Co-authorsRobert Callister
2009Tadros MA, Anderson WB, Graham BA, Callister RJ, 'Responses to current injection differ between mouse cervical, thoracic and lumbar superficial dorsal horn neurons', ANS 2009 Abstracts: Posters, Canberra, ACT (2009) [E3]
Co-authorsRobert Callister
2008Jobling P, Graham BA, Brichta AM, Callister RJ, 'In vivo patch clamp recording of synaptic events evoked in superficial dorsal horn neurons after stimulation of the female reproductive tract in the mouse', Proceedings of the Australian Neuroscience Society, Hobart, TAS (2008) [E3]
Co-authorsAlan Brichta, Robert Callister, Phillip Jobling
2008Callister RJ, Brichta AM, Graham BA, 'Beyond the dorsal horn: The use of animal models to discover new sites for pain therapy', Australian and New Zealand Journal of Psychiatry, Newcastle, NSW (2008) [E3]
Co-authorsRobert Callister, Alan Brichta
2006Anderson WB, Graham BA, Jobling P, Lim R, Brichta AM, Callister RJ, 'Glycine receptor diversity in the dorsal horn of the mouse spinal cord', Society for Neuroscience, Atlanta, GA (2006) [E3]
Co-authorsPhillip Jobling, Alan Brichta, Rebecca Lim, Robert Callister
2006Jobling P, Graham BA, Brichta AM, Callister RJ, 'In vivo patch-clamp recording of subthreshold synaptic events evoked in dorsal horn neurons after stimulation of the female reproductive tract in the mouse', Society for Neuroscience, Atlanta, Georgia (2006) [E3]
Co-authorsRobert Callister, Phillip Jobling, Alan Brichta
2006Walsh MA, Graham BA, Brichta AM, Callister RJ, 'Postnatal development of electrophysiological properties in mouse supeficial dorsal horn neurones', Proceedings of the Australian Neuroscience Society, Sydney (2006) [E3]
Co-authorsAlan Brichta, Robert Callister
2005Graham BA, Brichta AM, Callister RJ, 'Effect of Temperature on the Discharge Properties of Mouse Superficial Dorsal Horn Neurons', Proceedings of the Australian Neuroscience Society, Perth (2005) [E3]
Co-authorsAlan Brichta, Robert Callister
2005Callister RJ, Graham BA, Brichta AM, 'In Vivo Responses of Mouse Spinal Neurones to Electrical and Functionally-Relevant Stimulation', Proceedings of the Australian Neuroscience Society Conference, Perth (2005) [E3]
Co-authorsAlan Brichta, Robert Callister
Show 22 more conferences
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Grants and Funding

Summary

Number of grants25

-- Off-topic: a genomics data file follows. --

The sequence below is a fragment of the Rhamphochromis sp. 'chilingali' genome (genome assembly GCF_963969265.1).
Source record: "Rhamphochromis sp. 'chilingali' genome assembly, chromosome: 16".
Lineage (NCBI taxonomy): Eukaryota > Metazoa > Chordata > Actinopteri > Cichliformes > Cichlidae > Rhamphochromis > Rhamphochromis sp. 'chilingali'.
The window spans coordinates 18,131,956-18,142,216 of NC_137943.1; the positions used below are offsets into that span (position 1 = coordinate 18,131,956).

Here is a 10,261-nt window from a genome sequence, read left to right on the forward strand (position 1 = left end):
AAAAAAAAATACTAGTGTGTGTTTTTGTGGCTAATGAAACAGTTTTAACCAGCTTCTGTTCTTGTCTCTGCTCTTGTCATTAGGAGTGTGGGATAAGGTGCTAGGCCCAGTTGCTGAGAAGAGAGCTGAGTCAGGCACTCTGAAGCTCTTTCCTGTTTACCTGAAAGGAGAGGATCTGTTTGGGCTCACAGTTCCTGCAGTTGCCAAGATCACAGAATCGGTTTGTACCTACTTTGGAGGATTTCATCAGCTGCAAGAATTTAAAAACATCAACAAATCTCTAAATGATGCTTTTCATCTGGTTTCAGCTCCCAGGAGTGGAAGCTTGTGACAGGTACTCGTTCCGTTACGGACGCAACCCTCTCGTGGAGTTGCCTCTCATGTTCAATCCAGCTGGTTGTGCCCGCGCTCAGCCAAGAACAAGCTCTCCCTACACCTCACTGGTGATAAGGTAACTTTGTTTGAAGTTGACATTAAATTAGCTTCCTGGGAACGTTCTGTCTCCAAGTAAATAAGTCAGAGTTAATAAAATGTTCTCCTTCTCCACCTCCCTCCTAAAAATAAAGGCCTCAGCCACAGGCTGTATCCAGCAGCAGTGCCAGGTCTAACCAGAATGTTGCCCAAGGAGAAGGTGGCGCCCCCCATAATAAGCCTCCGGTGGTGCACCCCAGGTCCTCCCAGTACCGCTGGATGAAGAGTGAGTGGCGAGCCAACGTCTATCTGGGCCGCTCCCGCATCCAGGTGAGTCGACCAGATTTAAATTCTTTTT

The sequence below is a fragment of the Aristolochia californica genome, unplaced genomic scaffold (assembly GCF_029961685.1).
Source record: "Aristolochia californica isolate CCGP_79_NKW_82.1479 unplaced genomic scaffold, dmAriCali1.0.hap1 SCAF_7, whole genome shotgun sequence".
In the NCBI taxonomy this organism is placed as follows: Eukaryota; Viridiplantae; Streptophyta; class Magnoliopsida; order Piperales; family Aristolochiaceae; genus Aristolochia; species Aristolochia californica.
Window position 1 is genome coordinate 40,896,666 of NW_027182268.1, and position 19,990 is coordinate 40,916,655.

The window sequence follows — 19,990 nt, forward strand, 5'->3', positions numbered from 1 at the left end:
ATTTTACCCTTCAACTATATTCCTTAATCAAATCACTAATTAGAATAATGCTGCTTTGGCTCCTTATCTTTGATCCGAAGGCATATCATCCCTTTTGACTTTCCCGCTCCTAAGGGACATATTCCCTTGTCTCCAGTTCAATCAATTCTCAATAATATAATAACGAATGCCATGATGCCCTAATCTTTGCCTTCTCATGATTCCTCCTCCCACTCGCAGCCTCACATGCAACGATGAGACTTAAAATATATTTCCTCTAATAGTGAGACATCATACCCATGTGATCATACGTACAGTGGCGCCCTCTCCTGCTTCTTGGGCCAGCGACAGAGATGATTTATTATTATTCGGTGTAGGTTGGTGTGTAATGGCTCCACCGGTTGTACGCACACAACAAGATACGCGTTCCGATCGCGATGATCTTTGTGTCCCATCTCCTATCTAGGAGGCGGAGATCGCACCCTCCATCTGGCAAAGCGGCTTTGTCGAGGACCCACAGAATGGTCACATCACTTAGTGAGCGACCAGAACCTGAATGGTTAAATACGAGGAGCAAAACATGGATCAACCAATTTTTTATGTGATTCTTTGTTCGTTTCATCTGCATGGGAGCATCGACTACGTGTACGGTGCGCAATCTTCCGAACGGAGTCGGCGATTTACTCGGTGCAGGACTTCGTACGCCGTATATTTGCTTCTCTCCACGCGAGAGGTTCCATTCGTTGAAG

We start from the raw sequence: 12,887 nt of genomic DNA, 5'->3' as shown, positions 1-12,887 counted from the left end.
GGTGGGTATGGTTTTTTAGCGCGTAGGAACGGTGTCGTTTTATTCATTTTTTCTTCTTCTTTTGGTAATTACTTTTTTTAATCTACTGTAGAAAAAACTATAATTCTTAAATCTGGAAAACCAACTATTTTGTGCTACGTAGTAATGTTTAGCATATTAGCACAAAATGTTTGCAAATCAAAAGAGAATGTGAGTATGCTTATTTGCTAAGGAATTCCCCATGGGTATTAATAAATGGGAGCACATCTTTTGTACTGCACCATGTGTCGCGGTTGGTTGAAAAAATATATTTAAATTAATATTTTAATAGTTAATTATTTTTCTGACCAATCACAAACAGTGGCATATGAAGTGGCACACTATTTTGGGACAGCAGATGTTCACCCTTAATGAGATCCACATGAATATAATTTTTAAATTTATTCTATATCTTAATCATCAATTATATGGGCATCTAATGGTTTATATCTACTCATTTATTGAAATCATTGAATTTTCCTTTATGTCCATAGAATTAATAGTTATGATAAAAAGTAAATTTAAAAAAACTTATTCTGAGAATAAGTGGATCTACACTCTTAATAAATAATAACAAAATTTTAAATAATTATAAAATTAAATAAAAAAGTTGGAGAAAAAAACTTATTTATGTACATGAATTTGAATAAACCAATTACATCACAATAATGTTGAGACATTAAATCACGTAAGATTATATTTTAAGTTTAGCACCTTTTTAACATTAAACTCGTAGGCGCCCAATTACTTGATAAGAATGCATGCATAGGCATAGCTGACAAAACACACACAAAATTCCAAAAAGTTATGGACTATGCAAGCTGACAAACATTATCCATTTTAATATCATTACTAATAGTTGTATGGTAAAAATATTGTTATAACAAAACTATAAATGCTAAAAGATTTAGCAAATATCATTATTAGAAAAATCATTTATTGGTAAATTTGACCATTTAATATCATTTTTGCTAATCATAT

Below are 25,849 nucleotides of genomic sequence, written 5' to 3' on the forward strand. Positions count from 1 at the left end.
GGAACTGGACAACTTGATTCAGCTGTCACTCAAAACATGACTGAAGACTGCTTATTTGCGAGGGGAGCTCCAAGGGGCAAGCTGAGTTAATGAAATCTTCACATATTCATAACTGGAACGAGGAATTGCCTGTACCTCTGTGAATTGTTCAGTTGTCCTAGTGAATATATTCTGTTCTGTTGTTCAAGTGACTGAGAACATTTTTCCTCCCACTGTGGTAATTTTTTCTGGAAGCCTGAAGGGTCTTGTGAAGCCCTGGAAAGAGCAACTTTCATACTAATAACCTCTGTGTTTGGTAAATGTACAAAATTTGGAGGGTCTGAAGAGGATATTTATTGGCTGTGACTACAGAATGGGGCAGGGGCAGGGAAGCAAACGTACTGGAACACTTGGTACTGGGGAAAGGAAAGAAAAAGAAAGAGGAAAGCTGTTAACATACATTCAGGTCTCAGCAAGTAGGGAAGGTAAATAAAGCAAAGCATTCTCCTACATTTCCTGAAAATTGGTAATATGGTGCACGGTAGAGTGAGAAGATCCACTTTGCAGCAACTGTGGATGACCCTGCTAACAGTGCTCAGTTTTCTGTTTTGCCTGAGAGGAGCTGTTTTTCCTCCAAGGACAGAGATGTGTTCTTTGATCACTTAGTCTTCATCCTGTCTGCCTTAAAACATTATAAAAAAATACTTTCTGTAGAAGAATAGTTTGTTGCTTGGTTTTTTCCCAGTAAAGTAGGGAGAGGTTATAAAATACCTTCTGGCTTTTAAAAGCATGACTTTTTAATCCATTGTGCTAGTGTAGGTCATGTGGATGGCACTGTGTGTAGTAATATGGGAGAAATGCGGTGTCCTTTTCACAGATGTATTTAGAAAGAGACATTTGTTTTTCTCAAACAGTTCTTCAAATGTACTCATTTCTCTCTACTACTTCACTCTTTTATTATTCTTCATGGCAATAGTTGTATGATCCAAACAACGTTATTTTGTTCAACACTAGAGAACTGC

Total funding$3,008,035

Click on a grant title below to expand the full details for that specific grant.


20151 grants / $22,000

Electrophysiology rig for the study of schizophrenia-related changes in white matter neurons after maternal infection$22,000

Funding body: Rebecca L Cooper Medical Research Foundation Ltd

Funding bodyRebecca L Cooper Medical Research Foundation Ltd
Project TeamAssociate Professor Paul Tooney, Doctor Phil Jobling, Doctor Brett Graham, Professor Deborah Hodgson, Emeritus Professor Patricia Michie, Doctor Lauren Harms
SchemeResearch Grant
RoleInvestigator
Funding Start2015
Funding Finish2015
GNoG1400999
Type Of FundingGrant - Aust Non Government
Category3AFG
UONY

20143 grants / $1,001,022

Spinal processing of sensory signals from the gut$536,226

Funding body: NHMRC (National Health & Medical Research Council)

Funding bodyNHMRC (National Health & Medical Research Council)
Project TeamProfessor Robert Callister, Doctor Simon Keely, Doctor Brett Graham, Professor Alan Brichta, Dr David Hughes
SchemeProject Grant
RoleInvestigator
Funding Start2014
Funding Finish2014
GNoG1300361
Type Of FundingAust Competitive - Commonwealth
Category1CS
UONY

Microglia as primary drivers of stress-induced changes in neuronal connectivity$460,037

Funding body: NHMRC (National Health & Medical Research Council)

Funding bodyNHMRC (National Health & Medical Research Council)
Project TeamDoctor Frederick Walker, Doctor Brett Graham
SchemeProject Grant
RoleInvestigator
Funding Start2014
Funding Finish2014
GNoG1300330
Type Of FundingAust Competitive - Commonwealth
Category1CS
UONY

Neurobiological Investigation of Interstitial White Matter Neurons in a Maternal Infection Activation Model of Schizophrenia$4,759

Funding body: Australian Rotary Health

Funding bodyAustralian Rotary Health
Project TeamAssociate Professor Paul Tooney, Doctor Phil Jobling, Doctor Brett Graham
SchemeIan Scott Scholarship
RoleInvestigator
Funding Start2014
Funding Finish2014
GNoG1301103
Type Of FundingGrant - Aust Non Government
Category3AFG
UONY

20131 grants / $466,044

The role of presynaptic inhibition in neuropathic pain$466,044

Funding body: NHMRC (National Health & Medical Research Council)

Funding bodyNHMRC (National Health & Medical Research Council)